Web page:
Two years ago yesterday, on October 29, 2012, Hurricane Sandy hit New York City with a storm surge that flooded subways, tunnels, and streets, caused widespread power outages, and even shut down the New York Stock Exchange. Which was crazy enough on its own, but turned out to be only a fraction of the damage done. From its formation on October 22, just south of Kingston, Jamaica to its dissipation over Ontario, Canada on November 2, 2012, Hurricane Sandy was responsible for approximately 150 deaths and 21 missing, millions of people without power, severe gas shortages and rationing, more than 19,700 flights cancelled, and approximately $68 billion (USD) worth of damage.
Those of us not in affected areas spent our days watching unbelievable images–row after row of drowned taxi cabs, boats resting on train tracks or piled like a child’s forgotten toys, street signs buried up to their necks in sand, a roller coaster half submerged in the ocean.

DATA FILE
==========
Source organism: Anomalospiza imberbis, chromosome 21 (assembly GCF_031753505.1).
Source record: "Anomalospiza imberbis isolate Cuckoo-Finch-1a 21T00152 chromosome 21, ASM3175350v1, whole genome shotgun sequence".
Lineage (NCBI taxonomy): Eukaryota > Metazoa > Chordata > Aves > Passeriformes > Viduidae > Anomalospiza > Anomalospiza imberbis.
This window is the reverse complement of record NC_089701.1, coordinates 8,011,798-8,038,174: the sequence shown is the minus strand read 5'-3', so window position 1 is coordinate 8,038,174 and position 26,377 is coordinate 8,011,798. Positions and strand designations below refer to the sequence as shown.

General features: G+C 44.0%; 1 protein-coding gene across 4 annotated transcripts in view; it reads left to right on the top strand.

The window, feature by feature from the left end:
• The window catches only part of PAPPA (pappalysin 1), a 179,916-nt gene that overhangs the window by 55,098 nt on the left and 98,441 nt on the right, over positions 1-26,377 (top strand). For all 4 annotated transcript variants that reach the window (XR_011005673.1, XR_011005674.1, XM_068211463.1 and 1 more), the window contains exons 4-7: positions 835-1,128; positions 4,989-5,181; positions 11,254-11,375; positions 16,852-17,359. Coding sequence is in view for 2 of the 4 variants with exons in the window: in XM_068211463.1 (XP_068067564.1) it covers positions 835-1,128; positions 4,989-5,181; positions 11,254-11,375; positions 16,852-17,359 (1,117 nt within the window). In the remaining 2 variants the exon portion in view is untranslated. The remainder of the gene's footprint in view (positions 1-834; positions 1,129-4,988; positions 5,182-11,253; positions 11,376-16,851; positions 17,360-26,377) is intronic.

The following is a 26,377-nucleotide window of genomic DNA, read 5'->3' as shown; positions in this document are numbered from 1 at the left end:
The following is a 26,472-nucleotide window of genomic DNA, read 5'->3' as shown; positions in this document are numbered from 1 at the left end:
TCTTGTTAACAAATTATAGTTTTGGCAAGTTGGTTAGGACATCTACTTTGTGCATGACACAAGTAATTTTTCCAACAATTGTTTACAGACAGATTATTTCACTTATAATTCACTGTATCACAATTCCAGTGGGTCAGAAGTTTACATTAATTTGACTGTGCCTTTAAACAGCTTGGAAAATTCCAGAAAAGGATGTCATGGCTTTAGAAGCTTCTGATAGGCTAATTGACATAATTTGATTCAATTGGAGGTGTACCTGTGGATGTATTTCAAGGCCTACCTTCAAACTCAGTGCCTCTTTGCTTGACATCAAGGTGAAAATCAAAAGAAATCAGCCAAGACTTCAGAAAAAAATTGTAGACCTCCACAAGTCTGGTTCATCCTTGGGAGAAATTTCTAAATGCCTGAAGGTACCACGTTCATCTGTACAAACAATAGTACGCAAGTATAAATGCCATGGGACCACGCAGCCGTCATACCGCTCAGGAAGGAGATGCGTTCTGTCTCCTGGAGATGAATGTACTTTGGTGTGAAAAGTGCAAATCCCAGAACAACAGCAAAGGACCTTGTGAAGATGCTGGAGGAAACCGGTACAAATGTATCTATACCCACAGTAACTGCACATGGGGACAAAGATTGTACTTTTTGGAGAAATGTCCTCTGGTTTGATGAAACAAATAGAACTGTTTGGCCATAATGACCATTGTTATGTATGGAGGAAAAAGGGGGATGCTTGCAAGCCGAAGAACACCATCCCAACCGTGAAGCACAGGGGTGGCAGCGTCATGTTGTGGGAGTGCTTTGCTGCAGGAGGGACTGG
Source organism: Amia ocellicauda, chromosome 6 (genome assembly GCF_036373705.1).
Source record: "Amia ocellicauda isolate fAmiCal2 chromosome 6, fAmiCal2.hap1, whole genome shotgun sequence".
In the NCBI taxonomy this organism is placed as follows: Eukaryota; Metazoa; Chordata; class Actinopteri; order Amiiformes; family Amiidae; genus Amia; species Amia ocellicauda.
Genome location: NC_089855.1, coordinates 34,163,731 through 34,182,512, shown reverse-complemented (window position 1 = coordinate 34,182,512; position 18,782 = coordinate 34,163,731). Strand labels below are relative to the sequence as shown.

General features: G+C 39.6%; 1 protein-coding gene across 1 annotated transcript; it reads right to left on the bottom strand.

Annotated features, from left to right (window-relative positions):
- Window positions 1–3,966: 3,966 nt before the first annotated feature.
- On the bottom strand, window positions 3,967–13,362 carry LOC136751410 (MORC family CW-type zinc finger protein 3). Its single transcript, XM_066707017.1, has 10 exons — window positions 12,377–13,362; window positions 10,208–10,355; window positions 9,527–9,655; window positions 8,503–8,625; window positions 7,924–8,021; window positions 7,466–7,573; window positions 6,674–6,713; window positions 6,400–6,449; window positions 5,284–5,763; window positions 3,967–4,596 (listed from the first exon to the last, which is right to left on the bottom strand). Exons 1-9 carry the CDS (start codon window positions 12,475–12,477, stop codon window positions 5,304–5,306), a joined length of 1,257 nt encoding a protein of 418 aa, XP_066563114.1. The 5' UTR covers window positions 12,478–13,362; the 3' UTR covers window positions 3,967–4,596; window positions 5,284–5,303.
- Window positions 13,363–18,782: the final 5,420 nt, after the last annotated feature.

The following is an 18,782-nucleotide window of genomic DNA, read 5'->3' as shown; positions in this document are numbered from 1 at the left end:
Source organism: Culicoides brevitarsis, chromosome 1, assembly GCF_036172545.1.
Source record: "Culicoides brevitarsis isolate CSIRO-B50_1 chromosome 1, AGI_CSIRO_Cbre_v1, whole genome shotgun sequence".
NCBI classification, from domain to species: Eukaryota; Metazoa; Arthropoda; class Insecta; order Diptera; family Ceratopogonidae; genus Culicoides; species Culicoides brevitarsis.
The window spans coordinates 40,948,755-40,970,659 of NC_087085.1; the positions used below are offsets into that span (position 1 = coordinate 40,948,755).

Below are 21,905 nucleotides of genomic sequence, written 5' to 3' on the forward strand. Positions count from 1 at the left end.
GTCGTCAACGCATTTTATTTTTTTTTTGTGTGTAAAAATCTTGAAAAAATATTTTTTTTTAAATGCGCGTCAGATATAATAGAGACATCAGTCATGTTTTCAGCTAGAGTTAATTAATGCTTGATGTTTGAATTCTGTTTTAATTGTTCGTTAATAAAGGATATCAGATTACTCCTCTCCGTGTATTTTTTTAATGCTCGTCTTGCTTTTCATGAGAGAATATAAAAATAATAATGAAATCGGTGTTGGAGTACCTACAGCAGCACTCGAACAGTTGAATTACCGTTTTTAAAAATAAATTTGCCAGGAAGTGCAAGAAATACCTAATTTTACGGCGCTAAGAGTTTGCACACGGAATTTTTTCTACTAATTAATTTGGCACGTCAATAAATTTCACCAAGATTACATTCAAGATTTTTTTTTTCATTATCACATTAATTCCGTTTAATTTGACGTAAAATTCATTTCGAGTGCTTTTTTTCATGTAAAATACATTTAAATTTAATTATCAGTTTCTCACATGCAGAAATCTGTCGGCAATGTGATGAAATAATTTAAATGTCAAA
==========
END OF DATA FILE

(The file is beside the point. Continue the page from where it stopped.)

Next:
For the US, Sandy was the second costliest Atlantic hurricane, after Katrina in 2005 which did $108 billion in damage. But what really struck me about Sandy, perhaps more than any other disaster before or since, was how just plain apocalyptic it looked–billion dollar, summer blockbuster, The Day After Tomorrow-level apocalyptic. And suddenly, this whole climate change thing felt really, really real.
Here are a few refreshers, just in case those images don’t still haunt your dreams:
50 Dramatic Images of Destruction (The Telegraph, UK)
Hurricane Sandy Then and Now (CNN World)
Shocking Before and After Photos of Hurricane Sandy (Buzzfeed)